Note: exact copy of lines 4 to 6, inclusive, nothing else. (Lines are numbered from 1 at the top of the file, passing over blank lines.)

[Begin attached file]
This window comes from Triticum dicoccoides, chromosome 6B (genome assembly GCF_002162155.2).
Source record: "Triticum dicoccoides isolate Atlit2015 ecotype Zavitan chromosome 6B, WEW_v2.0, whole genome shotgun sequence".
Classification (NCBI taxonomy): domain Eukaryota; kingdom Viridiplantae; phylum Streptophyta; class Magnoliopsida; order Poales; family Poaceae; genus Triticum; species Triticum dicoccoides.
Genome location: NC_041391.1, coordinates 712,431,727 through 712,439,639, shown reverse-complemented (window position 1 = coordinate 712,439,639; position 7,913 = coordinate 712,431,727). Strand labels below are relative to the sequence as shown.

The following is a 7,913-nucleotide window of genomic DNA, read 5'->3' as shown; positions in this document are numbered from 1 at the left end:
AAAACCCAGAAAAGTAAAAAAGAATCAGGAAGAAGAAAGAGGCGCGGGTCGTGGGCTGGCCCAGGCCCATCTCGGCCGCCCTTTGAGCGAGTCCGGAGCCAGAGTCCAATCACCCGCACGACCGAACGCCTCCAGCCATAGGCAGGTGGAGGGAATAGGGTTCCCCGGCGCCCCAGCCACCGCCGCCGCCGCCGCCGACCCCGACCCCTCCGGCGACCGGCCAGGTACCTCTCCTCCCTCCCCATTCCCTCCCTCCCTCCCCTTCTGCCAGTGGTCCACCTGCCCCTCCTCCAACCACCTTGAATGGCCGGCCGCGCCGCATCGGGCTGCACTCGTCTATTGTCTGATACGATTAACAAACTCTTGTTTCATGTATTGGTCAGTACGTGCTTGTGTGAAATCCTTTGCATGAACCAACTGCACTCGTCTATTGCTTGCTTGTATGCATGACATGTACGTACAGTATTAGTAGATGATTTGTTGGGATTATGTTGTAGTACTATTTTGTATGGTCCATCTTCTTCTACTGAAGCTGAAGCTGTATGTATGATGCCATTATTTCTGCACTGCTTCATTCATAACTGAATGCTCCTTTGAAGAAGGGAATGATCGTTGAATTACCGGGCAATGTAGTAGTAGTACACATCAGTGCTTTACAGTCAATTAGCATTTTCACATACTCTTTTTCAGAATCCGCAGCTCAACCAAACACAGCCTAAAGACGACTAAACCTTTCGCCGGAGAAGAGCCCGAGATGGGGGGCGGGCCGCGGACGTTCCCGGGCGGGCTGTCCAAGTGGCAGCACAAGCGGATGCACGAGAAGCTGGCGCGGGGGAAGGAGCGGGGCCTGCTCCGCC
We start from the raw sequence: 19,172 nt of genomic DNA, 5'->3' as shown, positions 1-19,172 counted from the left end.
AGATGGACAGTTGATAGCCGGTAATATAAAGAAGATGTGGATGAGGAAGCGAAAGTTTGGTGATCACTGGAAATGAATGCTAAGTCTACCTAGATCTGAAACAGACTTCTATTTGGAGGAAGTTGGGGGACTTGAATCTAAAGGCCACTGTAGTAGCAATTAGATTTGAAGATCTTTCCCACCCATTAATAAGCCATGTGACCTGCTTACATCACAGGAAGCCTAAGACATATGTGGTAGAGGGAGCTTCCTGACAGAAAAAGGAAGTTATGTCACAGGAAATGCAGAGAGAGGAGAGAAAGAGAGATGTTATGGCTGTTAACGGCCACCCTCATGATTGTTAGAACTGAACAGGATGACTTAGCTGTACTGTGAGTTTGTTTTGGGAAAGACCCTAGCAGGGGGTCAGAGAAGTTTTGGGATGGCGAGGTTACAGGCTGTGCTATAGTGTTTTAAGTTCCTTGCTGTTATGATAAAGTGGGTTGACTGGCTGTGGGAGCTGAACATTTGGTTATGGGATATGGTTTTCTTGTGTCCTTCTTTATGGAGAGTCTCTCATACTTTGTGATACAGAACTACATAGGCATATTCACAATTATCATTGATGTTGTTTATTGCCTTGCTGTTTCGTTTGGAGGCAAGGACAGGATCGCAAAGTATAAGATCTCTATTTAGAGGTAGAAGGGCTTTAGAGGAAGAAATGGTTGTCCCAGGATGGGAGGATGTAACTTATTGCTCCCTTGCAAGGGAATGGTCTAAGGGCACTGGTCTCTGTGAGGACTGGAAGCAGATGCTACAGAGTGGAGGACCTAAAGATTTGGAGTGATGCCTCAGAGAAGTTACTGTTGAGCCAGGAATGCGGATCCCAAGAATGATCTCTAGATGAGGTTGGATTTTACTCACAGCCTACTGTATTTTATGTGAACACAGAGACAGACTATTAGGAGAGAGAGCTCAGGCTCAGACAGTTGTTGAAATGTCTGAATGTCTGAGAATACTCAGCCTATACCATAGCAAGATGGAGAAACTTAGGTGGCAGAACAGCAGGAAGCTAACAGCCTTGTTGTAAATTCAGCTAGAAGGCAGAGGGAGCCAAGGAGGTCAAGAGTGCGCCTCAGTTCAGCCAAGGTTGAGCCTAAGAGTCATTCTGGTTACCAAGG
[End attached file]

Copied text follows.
Genome location: NC_041391.1, coordinates 712,431,727 through 712,439,639, shown reverse-complemented (window position 1 = coordinate 712,439,639; position 7,913 = coordinate 712,431,727). Strand labels below are relative to the sequence as shown.

The following is a 7,913-nucleotide window of genomic DNA, read 5'->3' as shown; positions in this document are numbered from 1 at the left end:
AAAACCCAGAAAAGTAAAAAAGAATCAGGAAGAAGAAAGAGGCGCGGGTCGTGGGCTGGCCCAGGCCCATCTCGGCCGCCCTTTGAGCGAGTCCGGAGCCAGAGTCCAATCACCCGCACGACCGAACGCCTCCAGCCATAGGCAGGTGGAGGGAATAGGGTTCCCCGGCGCCCCAGCCACCGCCGCCGCCGCCGCCGACCCCGACCCCTCCGGCGACCGGCCAGGTACCTCTCCTCCCTCCCCATTCCCTCCCTCCCTCCCCTTCTGCCAGTGGTCCACCTGCCCCTCCTCCAACCACCTTGAATGGCCGGCCGCGCCGCATCGGGCTGCACTCGTCTATTGTCTGATACGATTAACAAACTCTTGTTTCATGTATTGGTCAGTACGTGCTTGTGTGAAATCCTTTGCATGAACCAACTGCACTCGTCTATTGCTTGCTTGTATGCATGACATGTACGTACAGTATTAGTAGATGATTTGTTGGGATTATGTTGTAGTACTATTTTGTATGGTCCATCTTCTTCTACTGAAGCTGAAGCTGTATGTATGATGCCATTATTTCTGCACTGCTTCATTCATAACTGAATGCTCCTTTGAAGAAGGGAATGATCGTTGAATTACCGGGCAATGTAGTAGTAGTACACATCAGTGCTTTACAGTCAATTAGCATTTTCACATACTCTTTTTCAGAATCCGCAGCTCAACCAAACACAGCCTAAAGACGACTAAACCTTTCGCCGGAGAAGAGCCCGAGATGGGGGGCGGGCCGCGGACGTTCCCGGGCGGGCTGTCCAAGTGGCAGCACAAGCGGATGCACGAGAAGCTGGCGCGGGGGAAGGAGCGGGGCCTGCTCCGCC